When Apple (NASDAQ:AAPL) announced its latest iPhone 8 series and iPhone X at a product launch keynote last September, one of the key features of the new devices was wireless charging capability. Naturally, alongside these smartphones, Apple also introduced a wireless charging pad that it marketed as AirPower.
AirPower, Apple said, would be available sometime in 2018, though the company didn't pinpoint an exact date.
Per a new rumor from Mac Otakara, a Japanese site that has accurately reported information about future Apple products, Apple intends to make the AirPower charging mat available next month.
Here's why this is important to Apple's business.
A new source of revenue
Apple hasn't announced pricing for the AirPower charging mat, but MacRumors -- citing a "price listing for the accessory that appeared on a Polish website in November" -- thinks that it'll sell for $199.
The $199 figure is a pretty hefty sum, and if Apple can sell significant quantities of these each year, it could add hundreds of millions of dollars to its annual revenue.
That's not the kind of revenue growth that'll convince people to buy Apple stock if they weren't interested before, but for the long-term health of Apple's business, every new source of sustainable revenue is a good thing.
Improving the value of newer iPhones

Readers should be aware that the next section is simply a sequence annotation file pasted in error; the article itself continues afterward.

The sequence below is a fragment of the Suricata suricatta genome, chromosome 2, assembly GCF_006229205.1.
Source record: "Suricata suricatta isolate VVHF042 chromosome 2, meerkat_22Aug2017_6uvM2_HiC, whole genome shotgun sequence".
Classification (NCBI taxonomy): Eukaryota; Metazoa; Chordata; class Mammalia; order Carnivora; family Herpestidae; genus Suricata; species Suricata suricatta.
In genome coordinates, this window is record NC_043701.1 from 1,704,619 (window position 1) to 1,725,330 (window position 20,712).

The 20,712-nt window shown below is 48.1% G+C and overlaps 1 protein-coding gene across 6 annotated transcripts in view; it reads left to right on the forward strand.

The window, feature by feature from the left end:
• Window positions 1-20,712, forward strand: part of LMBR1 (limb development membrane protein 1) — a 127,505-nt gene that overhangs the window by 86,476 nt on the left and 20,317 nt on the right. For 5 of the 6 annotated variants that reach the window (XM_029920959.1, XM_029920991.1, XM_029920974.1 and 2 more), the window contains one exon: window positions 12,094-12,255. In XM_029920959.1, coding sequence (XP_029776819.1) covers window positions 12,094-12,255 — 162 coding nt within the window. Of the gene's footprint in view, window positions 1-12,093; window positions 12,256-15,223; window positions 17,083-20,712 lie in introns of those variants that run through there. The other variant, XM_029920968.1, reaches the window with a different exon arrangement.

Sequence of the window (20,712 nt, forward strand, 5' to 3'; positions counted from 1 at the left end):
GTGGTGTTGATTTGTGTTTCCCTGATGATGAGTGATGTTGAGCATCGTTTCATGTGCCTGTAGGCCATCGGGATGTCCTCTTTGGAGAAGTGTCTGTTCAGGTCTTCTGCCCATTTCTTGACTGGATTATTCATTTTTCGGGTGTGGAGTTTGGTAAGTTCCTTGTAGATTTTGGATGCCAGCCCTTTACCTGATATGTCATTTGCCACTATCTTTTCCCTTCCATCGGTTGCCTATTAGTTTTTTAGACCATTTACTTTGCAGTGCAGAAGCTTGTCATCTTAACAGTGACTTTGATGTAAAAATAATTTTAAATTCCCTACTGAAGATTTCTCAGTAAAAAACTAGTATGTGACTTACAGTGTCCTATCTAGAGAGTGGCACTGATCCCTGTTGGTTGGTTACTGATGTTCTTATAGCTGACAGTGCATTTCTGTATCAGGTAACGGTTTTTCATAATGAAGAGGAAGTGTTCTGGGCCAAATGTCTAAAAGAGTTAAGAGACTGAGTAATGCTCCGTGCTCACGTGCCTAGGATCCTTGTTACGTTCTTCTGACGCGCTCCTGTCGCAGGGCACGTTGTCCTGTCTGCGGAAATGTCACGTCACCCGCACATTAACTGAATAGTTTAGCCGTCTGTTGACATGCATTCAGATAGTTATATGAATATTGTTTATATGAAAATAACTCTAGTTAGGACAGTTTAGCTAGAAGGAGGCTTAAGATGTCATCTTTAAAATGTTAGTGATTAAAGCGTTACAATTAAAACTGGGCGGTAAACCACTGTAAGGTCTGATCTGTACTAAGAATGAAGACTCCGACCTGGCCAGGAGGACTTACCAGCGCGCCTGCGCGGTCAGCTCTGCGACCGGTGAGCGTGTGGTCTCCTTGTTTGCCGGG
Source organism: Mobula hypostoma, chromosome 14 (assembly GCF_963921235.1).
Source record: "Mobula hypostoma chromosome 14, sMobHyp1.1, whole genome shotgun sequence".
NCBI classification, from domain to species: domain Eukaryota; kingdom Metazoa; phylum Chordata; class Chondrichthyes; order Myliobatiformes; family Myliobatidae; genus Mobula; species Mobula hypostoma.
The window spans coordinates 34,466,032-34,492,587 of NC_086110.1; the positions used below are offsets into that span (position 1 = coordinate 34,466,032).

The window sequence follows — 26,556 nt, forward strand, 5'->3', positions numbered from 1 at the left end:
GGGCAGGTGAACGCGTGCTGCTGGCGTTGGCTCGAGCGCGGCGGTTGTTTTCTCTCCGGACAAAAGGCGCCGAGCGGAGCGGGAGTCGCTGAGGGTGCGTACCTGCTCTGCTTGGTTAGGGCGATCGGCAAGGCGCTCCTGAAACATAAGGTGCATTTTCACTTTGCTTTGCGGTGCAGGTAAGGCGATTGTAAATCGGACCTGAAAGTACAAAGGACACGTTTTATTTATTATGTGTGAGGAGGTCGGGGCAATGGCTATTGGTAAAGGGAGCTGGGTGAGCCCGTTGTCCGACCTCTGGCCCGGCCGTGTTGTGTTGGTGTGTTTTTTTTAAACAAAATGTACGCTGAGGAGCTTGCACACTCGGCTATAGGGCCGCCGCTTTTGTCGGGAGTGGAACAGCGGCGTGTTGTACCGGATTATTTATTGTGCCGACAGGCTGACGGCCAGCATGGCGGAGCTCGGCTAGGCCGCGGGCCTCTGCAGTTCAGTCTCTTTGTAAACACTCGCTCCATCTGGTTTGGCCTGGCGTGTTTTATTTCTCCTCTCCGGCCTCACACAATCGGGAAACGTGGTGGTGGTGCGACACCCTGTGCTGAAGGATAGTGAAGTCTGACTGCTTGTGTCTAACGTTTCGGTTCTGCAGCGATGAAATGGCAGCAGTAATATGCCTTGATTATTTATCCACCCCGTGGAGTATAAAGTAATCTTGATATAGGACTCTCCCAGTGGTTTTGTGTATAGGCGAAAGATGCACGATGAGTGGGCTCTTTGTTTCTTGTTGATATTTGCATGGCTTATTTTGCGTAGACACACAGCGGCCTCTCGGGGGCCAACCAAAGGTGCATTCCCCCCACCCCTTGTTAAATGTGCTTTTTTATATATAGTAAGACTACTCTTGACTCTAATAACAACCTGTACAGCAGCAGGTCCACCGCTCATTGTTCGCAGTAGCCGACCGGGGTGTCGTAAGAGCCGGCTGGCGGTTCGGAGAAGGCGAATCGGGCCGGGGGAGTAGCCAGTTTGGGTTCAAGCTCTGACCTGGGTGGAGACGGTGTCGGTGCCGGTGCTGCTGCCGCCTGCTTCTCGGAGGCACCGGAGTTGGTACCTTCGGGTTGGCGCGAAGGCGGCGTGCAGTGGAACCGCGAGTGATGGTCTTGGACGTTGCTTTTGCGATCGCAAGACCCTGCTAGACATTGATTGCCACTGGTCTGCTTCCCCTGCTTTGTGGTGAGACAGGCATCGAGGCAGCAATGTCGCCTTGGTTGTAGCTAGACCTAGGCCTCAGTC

Although Apple talked about wireless charging as a key new feature in the iPhone 8 series and iPhone X, the reality is that customers have to rely on third-party chargers that, frankly, deliver hit-or-miss charging performance.
For example, as I perused the Apple online store for a wireless charging pad, I saw some models from third parties like mophie and Belkin -- two well-known names in smartphone accessories.
The mophie charging pad had a 3.5-star average rating out of a possible five on the website, with many serious complaints about the performance, reliability, and usability of the pad. Out of 92 customer reviews, 24 of them rated the device at one star, while 11 gave it two stars.
Another one, from Belkin, fared even worse, with a 2.5-star average rating on the site. Out of 59 reviews, 25 of them were one-star and nine of them were two-star.
I think that by not selling its own branded wireless charging pad, built to Apple's higher standards, the value proposition of wireless charging on the iPhone 8 series and iPhone X is diminished.
Once the AirPower mat is available, I'd expect many current iPhone 8/X users to consider buying one to take advantage of the wireless charging capabilities of their devices.
If the AirPower mat works well (that is, it's unequivocally more convenient to use it than to plug the iPhone/Apple Watch/AirPods into the charger directly), then wireless charging could become a significant selling point for Apple's new iPhone models.
The attractiveness of wireless charging as a selling point could be amplified as users of older iPhones see users of newer iPhones benefit from the convenience of a wireless-charging iPhone and an AirPower mat.
Ultimately, anything that helps to convince customers to upgrade their existing iPhones is a win for Apple, and I think once the full potential of wireless charging is realized (the AirPower mat could help with that), Apple could see some modest acceleration in the typical iPhone upgrade rate.
Ashraf Eassa has no position in any of the stocks mentioned. The Motley Fool owns shares of and recommends Apple. The Motley Fool has the following options: long January 2020 $150 calls on Apple and short January 2020 $155 calls on Apple. The Motley Fool has a disclosure policy.